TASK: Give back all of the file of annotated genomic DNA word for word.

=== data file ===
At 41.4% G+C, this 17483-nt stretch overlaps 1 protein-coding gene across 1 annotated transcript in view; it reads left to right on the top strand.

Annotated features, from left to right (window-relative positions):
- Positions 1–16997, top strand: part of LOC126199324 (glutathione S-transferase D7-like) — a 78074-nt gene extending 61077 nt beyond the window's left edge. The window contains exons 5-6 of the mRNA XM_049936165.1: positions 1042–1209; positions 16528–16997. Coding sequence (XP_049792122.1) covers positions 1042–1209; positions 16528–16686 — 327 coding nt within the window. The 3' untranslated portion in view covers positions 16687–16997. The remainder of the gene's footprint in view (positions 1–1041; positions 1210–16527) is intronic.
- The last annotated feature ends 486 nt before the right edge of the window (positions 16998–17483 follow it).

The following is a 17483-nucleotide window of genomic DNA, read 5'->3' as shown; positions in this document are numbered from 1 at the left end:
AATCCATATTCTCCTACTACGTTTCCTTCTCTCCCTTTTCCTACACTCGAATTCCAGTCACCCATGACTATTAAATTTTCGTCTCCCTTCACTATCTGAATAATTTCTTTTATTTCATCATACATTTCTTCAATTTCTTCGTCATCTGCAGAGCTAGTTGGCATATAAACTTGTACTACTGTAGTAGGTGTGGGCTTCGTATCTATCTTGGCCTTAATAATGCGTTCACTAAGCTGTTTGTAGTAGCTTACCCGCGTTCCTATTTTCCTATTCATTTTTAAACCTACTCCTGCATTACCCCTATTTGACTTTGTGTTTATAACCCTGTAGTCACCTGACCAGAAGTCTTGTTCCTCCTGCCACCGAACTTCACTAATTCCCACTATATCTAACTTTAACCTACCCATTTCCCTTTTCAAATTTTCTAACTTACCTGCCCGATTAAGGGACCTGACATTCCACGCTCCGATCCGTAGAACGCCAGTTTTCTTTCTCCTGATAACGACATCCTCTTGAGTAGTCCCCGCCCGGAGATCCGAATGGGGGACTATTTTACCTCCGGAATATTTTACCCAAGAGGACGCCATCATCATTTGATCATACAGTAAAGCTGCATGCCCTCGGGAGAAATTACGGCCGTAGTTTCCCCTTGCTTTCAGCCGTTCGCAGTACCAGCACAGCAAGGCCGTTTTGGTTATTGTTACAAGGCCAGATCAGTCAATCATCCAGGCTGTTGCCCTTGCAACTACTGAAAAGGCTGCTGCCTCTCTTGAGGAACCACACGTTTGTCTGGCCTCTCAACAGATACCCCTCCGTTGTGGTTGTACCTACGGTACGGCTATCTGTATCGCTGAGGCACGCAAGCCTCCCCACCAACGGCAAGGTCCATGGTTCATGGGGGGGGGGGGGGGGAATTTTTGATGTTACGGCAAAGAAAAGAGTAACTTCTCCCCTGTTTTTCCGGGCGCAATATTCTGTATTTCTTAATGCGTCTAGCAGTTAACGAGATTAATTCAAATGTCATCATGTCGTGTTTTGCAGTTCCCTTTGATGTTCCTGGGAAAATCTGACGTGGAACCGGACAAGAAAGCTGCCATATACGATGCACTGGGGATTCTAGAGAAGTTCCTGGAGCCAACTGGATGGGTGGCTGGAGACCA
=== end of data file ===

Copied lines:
At 41.4% G+C, this 17483-nt stretch overlaps 1 protein-coding gene across 1 annotated transcript in view; it reads left to right on the top strand.

Annotated features, from left to right (window-relative positions):
- Positions 1–16997, top strand: part of LOC126199324 (glutathione S-transferase D7-like) — a 78074-nt gene extending 61077 nt beyond the window's left edge. The window contains exons 5-6 of the mRNA XM_049936165.1: positions 1042–1209; positions 16528–16997. Coding sequence (XP_049792122.1) covers positions 1042–1209; positions 16528–16686 — 327 coding nt within the window. The 3' untranslated portion in view covers positions 16687–16997. The remainder of the gene's footprint in view (positions 1–1041; positions 1210–16527) is intronic.
- The last annotated feature ends 486 nt before the right edge of the window (positions 16998–17483 follow it).

The following is a 17483-nucleotide window of genomic DNA, read 5'->3' as shown; positions in this document are numbered from 1 at the left end:
AATCCATATTCTCCTACTACGTTTCCTTCTCTCCCTTTTCCTACACTCGAATTCCAGTCACCCATGACTATTAAATTTTCGTCTCCCTTCACTATCTGAATAATTTCTTTTATTTCATCATACATTTCTTCAATTTCTTCGTCATCTGCAGAGCTAGTTGGCATATAAACTTGTACTACTGTAGTAGGTGTGGGCTTCGTATCTATCTTGGCCTTAATAATGCGTTCACTAAGCTGTTTGTAGTAGCTTACCCGCGTTCCTATTTTCCTATTCATTTTTAAACCTACTCCTGCATTACCCCTATTTGACTTTGTGTTTATAACCCTGTAGTCACCTGACCAGAAGTCTTGTTCCTCCTGCCACCGAACTTCACTAATTCCCACTATATCTAACTTTAACCTACCCATTTCCCTTTTCAAATTTTCTAACTTACCTGCCCGATTAAGGGACCTGACATTCCACGCTCCGATCCGTAGAACGCCAGTTTTCTTTCTCCTGATAACGACATCCTCTTGAGTAGTCCCCGCCCGGAGATCCGAATGGGGGACTATTTTACCTCCGGAATATTTTACCCAAGAGGACGCCATCATCATTTGATCATACAGTAAAGCTGCATGCCCTCGGGAGAAATTACGGCCGTAGTTTCCCCTTGCTTTCAGCCGTTCGCAGTACCAGCACAGCAAGGCCGTTTTGGTTATTGTTACAAGGCCAGATCAGTCAATCATCCAGGCTGTTGCCCTTGCAACTACTGAAAAGGCTGCTGCCTCTCTTGAGGAACCACACGTTTGTCTGGCCTCTCAACAGATACCCCTCCGTTGTGGTTGTACCTACGGTACGGCTATCTGTATCGCTGAGGCACGCAAGCCTCCCCACCAACGGCAAGGTCCATGGTTCATGGGGGGGGGGGGGGGGAATTTTTGATGTTACGGCAAAGAAAAGAGTAACTTCTCCCCTGTTTTTCCGGGCGCAATATTCTGTATTTCTTAATGCGTCTAGCAGTTAACGAGATTAATTCAAATGTCATCATGTCGTGTTTTGCAGTTCCCTTTGATGTTCCTGGGAAAATCTGACGTGGAACCGGACAAGAAAGCTGCCATATACGATGCACTGGGGATTCTAGAGAAGTTCCTGGAGCCAACTGGATGGGTGGCTGGAGACCA